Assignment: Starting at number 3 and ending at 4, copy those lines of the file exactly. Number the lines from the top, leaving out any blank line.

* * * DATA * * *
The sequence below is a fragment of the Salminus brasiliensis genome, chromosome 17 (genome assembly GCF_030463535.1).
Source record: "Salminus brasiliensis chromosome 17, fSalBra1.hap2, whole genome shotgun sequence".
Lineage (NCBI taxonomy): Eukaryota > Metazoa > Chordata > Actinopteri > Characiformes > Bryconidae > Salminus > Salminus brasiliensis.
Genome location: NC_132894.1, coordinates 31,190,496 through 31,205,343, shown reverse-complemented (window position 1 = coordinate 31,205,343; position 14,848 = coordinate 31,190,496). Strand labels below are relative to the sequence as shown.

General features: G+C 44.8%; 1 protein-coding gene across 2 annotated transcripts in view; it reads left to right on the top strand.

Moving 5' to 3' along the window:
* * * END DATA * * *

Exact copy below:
Lineage (NCBI taxonomy): Eukaryota > Metazoa > Chordata > Actinopteri > Characiformes > Bryconidae > Salminus > Salminus brasiliensis.
Genome location: NC_132894.1, coordinates 31,190,496 through 31,205,343, shown reverse-complemented (window position 1 = coordinate 31,205,343; position 14,848 = coordinate 31,190,496). Strand labels below are relative to the sequence as shown.